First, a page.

We’ve picked up walking again after quite a long period when it hasn’t been a major focus in our lives. For a few years we were putting everything into running, and were really pleased about that. We managed to complete a 10k and a few half-marathons with times that made us happy. We could run 10 miles quite comfortably and 13 at a stretch. We were just starting to look towards distances north of the half-marathon mark when the inevitable physical frailties of the human knee put paid to all our plans.
There were diagnoses and operations. And a feeling that the kinds of outdoor activities that we had been doing for years would have to be radically rethought (since abandoning them altogether was unthinkable). The running stopped and distance walking looked for a while to be a real problem. Confidence was a major issue – was perhaps the defining issue as you can’t set out to walk even six miles if you fear you will start hobbling after three. The dent to the confidence thus proves even more pernicious than the underlying condition.
The first thing to come back was the geocaching. We did a few long walks where we picked up a few dozen caches at a time, although generally on very forgiving terrain (Milton Keynes and environs featured heavily). Bracing and strapping knees turned out to be an effective way of keeping them going. We did a brilliant 19km hike on Christmas day one year where each stage revealed the destination of the next, and we didn’t know where we were going until we got there. And then we had a walking holiday in the south-west while, not altogether on the coast path, certainly incorporated several long and hilly sections of our old stamping ground.
Maybe things were not as far gone as we feared.
This holiday involved staying at Hartland Quay – fulfilling a long-held ambition after we spent a single night there when walking the Coast Path many years ago. Every single day we looked out across the Bristol Channel and saw Lundy, the island 12 miles off Hartland Point, only accessible at this time for a few more weeks by boat, looming on the horizon like a nest of sirens. We had always wanted to go to Lundy and debated very seriously going on a daytrip. But we decided against this and instead booked ourselves five days on this granite outcrop for the following February.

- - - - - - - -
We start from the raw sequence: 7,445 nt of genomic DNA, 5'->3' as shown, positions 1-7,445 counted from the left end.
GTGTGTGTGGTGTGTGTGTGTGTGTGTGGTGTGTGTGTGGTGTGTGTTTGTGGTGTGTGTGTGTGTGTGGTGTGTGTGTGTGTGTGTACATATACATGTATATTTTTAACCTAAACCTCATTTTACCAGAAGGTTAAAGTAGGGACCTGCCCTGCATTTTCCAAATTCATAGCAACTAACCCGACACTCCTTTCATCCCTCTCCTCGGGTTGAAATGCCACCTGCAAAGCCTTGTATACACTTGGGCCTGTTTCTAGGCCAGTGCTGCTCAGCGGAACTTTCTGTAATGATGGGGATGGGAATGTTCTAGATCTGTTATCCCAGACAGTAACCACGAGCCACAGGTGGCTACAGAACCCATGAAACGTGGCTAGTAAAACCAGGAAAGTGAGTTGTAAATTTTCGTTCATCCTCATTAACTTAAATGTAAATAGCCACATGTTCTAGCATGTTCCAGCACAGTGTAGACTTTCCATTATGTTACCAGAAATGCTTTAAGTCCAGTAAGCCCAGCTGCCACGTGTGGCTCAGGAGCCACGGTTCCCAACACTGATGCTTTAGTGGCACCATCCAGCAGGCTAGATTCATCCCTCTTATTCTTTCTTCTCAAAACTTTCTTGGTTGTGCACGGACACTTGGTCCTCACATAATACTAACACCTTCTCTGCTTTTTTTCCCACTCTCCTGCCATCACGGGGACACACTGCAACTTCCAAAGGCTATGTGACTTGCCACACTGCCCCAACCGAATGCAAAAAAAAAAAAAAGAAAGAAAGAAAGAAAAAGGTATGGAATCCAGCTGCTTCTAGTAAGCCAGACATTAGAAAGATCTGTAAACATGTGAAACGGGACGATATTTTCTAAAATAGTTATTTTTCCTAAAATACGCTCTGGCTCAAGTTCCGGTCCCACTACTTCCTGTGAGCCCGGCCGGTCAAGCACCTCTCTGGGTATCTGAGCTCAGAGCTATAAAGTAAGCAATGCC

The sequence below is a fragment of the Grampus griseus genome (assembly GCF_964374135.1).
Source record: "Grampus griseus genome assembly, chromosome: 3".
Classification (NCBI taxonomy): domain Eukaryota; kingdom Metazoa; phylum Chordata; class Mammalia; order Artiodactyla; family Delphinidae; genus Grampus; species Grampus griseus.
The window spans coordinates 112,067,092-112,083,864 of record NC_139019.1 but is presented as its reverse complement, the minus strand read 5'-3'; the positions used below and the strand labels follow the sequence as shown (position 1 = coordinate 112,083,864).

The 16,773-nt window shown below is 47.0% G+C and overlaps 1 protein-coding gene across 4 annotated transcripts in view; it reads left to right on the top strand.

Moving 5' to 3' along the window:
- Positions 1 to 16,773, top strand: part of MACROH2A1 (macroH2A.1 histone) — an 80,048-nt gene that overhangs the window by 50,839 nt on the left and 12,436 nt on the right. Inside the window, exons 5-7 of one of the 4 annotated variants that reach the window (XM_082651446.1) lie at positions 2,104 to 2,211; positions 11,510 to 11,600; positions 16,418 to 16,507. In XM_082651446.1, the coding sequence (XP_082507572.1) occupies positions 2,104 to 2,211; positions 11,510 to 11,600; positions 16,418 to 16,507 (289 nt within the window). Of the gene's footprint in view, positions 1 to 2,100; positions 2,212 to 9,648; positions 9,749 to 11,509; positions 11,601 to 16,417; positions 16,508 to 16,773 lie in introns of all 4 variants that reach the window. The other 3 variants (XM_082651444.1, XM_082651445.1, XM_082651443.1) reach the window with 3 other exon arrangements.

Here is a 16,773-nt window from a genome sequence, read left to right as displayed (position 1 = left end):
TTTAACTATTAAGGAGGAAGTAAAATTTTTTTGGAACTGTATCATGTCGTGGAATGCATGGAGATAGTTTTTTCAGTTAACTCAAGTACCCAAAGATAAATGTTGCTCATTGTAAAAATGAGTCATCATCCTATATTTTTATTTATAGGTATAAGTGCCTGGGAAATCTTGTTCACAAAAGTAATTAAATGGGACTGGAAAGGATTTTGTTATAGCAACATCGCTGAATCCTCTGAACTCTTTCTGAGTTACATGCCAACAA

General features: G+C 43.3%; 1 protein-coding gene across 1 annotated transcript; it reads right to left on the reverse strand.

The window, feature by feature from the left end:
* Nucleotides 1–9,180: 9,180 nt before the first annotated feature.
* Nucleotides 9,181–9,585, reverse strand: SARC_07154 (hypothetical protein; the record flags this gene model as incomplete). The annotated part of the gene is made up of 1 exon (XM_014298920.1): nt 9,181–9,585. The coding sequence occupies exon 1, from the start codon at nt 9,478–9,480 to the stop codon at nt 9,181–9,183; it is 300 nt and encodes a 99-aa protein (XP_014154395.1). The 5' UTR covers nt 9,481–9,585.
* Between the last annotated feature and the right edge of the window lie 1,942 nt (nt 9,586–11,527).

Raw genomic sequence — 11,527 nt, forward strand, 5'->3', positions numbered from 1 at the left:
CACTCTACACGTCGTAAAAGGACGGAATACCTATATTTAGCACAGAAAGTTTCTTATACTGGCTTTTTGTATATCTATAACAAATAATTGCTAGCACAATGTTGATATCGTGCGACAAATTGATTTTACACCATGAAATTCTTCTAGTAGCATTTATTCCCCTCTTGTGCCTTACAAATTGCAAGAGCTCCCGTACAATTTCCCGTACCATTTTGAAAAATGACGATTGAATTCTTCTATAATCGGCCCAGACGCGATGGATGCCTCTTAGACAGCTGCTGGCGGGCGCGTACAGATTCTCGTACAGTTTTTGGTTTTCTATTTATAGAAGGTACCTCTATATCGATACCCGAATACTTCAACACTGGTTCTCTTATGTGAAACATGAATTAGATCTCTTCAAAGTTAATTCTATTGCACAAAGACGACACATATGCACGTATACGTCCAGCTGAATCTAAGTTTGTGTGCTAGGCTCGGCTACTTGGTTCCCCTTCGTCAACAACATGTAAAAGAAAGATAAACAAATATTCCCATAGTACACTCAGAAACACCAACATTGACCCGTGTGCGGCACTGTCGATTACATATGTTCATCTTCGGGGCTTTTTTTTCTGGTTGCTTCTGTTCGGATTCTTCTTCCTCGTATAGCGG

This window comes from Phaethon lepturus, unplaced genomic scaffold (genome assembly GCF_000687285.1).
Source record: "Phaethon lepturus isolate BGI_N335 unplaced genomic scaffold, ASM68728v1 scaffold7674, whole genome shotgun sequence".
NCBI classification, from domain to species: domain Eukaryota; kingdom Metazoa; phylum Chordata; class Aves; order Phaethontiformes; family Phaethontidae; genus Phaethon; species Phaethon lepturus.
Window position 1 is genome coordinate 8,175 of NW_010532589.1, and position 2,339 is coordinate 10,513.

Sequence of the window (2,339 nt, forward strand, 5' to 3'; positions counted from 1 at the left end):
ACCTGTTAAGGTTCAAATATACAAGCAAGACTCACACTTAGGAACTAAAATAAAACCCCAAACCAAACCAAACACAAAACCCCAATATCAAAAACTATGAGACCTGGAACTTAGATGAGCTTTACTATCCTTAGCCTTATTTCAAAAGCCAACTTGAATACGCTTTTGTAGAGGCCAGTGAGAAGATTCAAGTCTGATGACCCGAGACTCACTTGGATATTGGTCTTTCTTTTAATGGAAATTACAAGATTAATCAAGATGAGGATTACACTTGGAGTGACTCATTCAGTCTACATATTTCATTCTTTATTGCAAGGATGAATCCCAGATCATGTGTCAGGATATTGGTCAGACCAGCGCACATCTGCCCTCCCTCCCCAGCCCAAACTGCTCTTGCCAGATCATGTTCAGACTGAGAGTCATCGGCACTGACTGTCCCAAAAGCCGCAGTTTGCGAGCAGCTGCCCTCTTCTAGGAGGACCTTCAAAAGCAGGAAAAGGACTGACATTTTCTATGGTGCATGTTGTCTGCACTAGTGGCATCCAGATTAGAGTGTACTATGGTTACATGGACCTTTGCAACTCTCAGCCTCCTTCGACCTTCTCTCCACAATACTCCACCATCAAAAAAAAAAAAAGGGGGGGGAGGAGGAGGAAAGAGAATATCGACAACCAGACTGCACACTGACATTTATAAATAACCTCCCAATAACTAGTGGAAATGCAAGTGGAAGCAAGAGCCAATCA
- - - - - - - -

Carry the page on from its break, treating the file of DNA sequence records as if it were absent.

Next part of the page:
Lundy might not seem much of a destination for walkers. It is three miles long and roughly half a mile wide, which means by simple arithmetic that the longest distance to be obtained is seven miles. But the terrain is extremely demanding and, if knees can hold up to a few days here, then it does inspire confidence that they can hold up anywhere. And the knees did pretty much hold up, at least until the very last day.
It’s taken a few months since then and awareness that we need to finally let the running go, at least for a time, if we are ever going to get back to it. But now we are back on a training schedule of regular long walks with our eyes on a challenge event in the spring. We’ve still got a lot of our residual fitness and all the mental resilience developed for endurance running. We’re really feeling the health benefits too.
Here’s to a possible marathon distance in 2017?
Here are a few information sources that we have found useful in managing all of this and getting active again: